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Publication numberUS5187118 A
Publication typeGrant
Application numberUS 07/570,828
Publication dateFeb 16, 1993
Filing dateAug 22, 1990
Priority dateOct 5, 1989
Fee statusPaid
Publication number07570828, 570828, US 5187118 A, US 5187118A, US-A-5187118, US5187118 A, US5187118A
InventorsMasashi Ohmori, Youichi Midou
Original AssigneeMitsubishi Denki Kabushiki Kaisha
Export CitationBiBTeX, EndNote, RefMan
External Links: USPTO, USPTO Assignment, Espacenet
Method of manufacturing semiconductor devices
US 5187118 A
Abstract
In a method of manufacturing semiconductor devices by using a semiconductor wafer having a circuit area in which a circuit pattern is to be formed and a character printing area in which a lot number pattern for recording characters used for product management is to be formed, etching the surface of the semiconductor wafer to form the lot number pattern in the character printing area, forming a metallic layer over the surface of the semiconductor wafer, and selectively removing the portion of the metallic layer located on the circuit area but not used as the circuit pattern and the portion of the metallic layer located on the character printing area simultaneously.
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Claims(9)
What is claimed is:
1. A method of manufacturing semiconductor devices comprising:
preparing a semiconductor wafer having a circuit area in which a circuit pattern is to be formed and a character printing area in which a lot number pattern is to be formed;
etching a surface of the semiconductor substrate to form the lot number pattern in the character printing area and forming a metallic layer on the whole of the surface of the semiconductor wafer; and
forming a circuit pattern by sequentially depositing, patterning, and etching a plurality of metallic layers and insulating layers on the circuit area, including depositing each of the metallic layers and insulating layers on the character printing area wherein, while etching each metallic layer to remove undesired portions of that metallic layer from the circuit area, selectively and simultaneously removing that metallic layer from the character printing area whereby formation of material in the character printing area interfering with reading of the lot number pattern is avoided.
2. A method according to claim 1 wherein each step of removing portions of the metallic layers includes:
applying a resist to the respective metallic layer;
exposing and developing the resist to selectively remove the part of the resist located on the undesired portions of the respective metallic layer and from the character printing area;
selectively removing the respective metallic layer not covered by the remaining resist; and
removing the remaining resist.
3. A method according to claim 1 including, after the formation of the lot number pattern and before forming the circuit pattern, forming an insulating layer on the whole of the surface of the semiconductor wafer and subsequently forming the circuit pattern on the insulating layer.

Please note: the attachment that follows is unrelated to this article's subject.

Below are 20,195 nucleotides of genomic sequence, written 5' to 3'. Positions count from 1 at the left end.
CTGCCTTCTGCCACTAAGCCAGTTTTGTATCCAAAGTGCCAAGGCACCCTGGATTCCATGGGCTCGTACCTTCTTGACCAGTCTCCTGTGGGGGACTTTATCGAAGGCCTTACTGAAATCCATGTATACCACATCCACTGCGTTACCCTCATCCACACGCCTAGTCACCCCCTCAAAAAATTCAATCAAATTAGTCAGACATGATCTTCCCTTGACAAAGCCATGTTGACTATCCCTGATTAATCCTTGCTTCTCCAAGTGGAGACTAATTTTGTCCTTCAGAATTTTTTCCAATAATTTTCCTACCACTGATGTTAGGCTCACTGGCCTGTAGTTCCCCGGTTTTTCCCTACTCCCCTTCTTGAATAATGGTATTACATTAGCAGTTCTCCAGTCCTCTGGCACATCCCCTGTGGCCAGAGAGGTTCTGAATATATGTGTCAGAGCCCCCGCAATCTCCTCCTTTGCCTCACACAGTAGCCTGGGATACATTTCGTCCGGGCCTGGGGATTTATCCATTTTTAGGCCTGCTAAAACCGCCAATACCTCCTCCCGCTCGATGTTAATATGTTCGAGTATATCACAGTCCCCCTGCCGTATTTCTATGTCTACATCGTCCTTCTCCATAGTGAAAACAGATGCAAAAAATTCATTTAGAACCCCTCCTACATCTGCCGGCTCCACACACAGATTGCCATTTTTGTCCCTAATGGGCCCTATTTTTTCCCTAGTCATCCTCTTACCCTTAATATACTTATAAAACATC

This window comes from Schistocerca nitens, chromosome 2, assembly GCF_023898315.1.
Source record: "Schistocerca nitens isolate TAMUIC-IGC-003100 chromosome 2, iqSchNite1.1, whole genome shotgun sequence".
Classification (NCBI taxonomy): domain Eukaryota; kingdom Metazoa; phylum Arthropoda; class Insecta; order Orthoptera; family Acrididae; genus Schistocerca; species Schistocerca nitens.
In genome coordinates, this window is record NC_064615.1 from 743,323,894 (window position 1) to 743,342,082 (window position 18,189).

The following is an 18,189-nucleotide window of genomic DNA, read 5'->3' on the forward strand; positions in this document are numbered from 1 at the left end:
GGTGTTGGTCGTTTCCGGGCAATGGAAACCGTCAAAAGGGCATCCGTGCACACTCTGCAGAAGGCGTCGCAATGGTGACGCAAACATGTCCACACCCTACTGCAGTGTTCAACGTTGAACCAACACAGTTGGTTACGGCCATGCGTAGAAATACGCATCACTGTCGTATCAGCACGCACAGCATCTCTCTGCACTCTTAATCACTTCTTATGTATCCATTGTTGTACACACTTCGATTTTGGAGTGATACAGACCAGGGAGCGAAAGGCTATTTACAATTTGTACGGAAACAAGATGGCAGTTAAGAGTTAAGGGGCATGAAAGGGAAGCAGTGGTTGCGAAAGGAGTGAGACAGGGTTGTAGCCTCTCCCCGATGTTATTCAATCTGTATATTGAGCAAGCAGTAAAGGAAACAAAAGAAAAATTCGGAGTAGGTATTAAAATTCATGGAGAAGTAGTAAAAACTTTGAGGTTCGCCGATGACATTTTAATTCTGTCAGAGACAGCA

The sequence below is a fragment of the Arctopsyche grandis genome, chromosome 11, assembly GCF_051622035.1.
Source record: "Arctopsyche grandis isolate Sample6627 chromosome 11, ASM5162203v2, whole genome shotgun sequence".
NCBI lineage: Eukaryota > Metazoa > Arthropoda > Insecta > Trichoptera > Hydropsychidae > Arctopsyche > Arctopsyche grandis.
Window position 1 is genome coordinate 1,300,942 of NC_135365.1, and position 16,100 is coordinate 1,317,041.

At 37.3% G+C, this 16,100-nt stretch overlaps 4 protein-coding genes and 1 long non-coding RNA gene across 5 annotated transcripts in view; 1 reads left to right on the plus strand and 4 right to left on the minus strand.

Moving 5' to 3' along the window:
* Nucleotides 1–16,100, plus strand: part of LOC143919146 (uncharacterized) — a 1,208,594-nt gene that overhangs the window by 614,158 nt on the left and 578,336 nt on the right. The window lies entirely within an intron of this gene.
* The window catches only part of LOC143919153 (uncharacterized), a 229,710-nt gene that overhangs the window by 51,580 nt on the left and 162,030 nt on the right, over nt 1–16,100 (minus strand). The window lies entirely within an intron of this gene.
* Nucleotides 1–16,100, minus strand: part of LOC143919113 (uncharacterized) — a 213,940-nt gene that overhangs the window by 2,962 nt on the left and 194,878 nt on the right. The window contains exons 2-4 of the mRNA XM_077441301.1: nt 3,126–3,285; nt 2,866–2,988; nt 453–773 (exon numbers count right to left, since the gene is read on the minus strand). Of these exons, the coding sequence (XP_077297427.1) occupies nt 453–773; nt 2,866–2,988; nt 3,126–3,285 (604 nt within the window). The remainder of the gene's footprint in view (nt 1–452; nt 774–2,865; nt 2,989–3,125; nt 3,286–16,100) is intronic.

4. A method according to claim 1 wherein the character printing area is outside and separate from the circuit area.
5. A method according to claim 1 wherein the lot number pattern includes a character and a code.
6. A method according to claim 5 including placing the character and the code adjacent each other.
7. A method according to claim 5 including placing the character and the code on opposite sides of the circuit pattern.
8. A method according to claim 7 including placing the code on a dicing line in the circuit area.
9. A method according to claim 1 wherein the lot number pattern consists of characters.
Description
BACKGROUND OF THE INVENTION

1. Field of the Invention

This invention relates to a method of manufacturing semiconductor devices and, more particularly, to a method of writing lot numbers used for product management on semiconductor substrates.

2. Description of the Related Art

Recently, the density of active and passive elements integrated on a semiconductor substrate to form semiconductor circuits has remarkably increased. Correspondingly, the structure of circuits formed on the surface of a semiconductor wafer (hereinafter referred to simply as a "wafer") is extremely complicated. For example, in a planar process, a wafer is exposed to an oxidizing atmosphere at a high temperature to form an SiO2 layer having a uniform thickness on the surface of the wafer. This SiO2 layer has masking effects with respect to the diffusion of donor or acceptor impurity atoms. This layer is precisely processed by the photo-etching technique. This process is repeated a number of times to form an integrated multilayer semiconductor circuit.

In the process of manufacturing semiconductor substrates on which integrated circuits are formed in this manner, before the formation of circuit patterns, lot numbers are assigned to regions separate from the regions in which the circuit patterns are formed. The lot numbers are read by an optical means for management of the characteristics of products, the number of products and so on.

A conventional method of printing lot numbers and a relating printing structure will be described below.